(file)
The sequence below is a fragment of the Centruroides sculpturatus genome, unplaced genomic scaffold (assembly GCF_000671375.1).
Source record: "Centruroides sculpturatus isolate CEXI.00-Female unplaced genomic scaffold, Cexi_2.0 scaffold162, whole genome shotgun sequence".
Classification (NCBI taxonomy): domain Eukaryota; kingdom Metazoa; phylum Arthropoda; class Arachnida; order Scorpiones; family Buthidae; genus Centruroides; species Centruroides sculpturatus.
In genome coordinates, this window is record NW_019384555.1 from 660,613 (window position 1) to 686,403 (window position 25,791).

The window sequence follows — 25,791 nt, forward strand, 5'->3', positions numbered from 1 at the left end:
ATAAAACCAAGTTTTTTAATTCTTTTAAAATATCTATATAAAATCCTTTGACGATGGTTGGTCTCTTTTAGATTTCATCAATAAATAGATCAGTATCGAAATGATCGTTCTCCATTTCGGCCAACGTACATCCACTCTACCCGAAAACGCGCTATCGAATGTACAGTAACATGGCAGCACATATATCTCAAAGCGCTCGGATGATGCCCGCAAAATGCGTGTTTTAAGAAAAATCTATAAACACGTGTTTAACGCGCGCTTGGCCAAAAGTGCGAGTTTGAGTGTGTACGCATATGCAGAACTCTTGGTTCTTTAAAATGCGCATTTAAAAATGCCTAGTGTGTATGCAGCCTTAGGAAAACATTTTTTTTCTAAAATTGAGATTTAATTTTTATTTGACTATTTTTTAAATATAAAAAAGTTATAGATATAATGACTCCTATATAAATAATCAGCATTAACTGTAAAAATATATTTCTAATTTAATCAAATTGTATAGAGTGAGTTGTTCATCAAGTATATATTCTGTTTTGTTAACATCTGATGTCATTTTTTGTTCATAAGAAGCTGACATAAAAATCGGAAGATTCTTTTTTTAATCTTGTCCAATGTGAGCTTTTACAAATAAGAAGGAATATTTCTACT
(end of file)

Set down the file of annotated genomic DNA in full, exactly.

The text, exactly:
The sequence below is a fragment of the Centruroides sculpturatus genome, unplaced genomic scaffold (assembly GCF_000671375.1).
Source record: "Centruroides sculpturatus isolate CEXI.00-Female unplaced genomic scaffold, Cexi_2.0 scaffold162, whole genome shotgun sequence".
Classification (NCBI taxonomy): domain Eukaryota; kingdom Metazoa; phylum Arthropoda; class Arachnida; order Scorpiones; family Buthidae; genus Centruroides; species Centruroides sculpturatus.
In genome coordinates, this window is record NW_019384555.1 from 660,613 (window position 1) to 686,403 (window position 25,791).

The window sequence follows — 25,791 nt, forward strand, 5'->3', positions numbered from 1 at the left end:
ATAAAACCAAGTTTTTTAATTCTTTTAAAATATCTATATAAAATCCTTTGACGATGGTTGGTCTCTTTTAGATTTCATCAATAAATAGATCAGTATCGAAATGATCGTTCTCCATTTCGGCCAACGTACATCCACTCTACCCGAAAACGCGCTATCGAATGTACAGTAACATGGCAGCACATATATCTCAAAGCGCTCGGATGATGCCCGCAAAATGCGTGTTTTAAGAAAAATCTATAAACACGTGTTTAACGCGCGCTTGGCCAAAAGTGCGAGTTTGAGTGTGTACGCATATGCAGAACTCTTGGTTCTTTAAAATGCGCATTTAAAAATGCCTAGTGTGTATGCAGCCTTAGGAAAACATTTTTTTTCTAAAATTGAGATTTAATTTTTATTTGACTATTTTTTAAATATAAAAAAGTTATAGATATAATGACTCCTATATAAATAATCAGCATTAACTGTAAAAATATATTTCTAATTTAATCAAATTGTATAGAGTGAGTTGTTCATCAAGTATATATTCTGTTTTGTTAACATCTGATGTCATTTTTTGTTCATAAGAAGCTGACATAAAAATCGGAAGATTCTTTTTTTAATCTTGTCCAATGTGAGCTTTTACAAATAAGAAGGAATATTTCTACT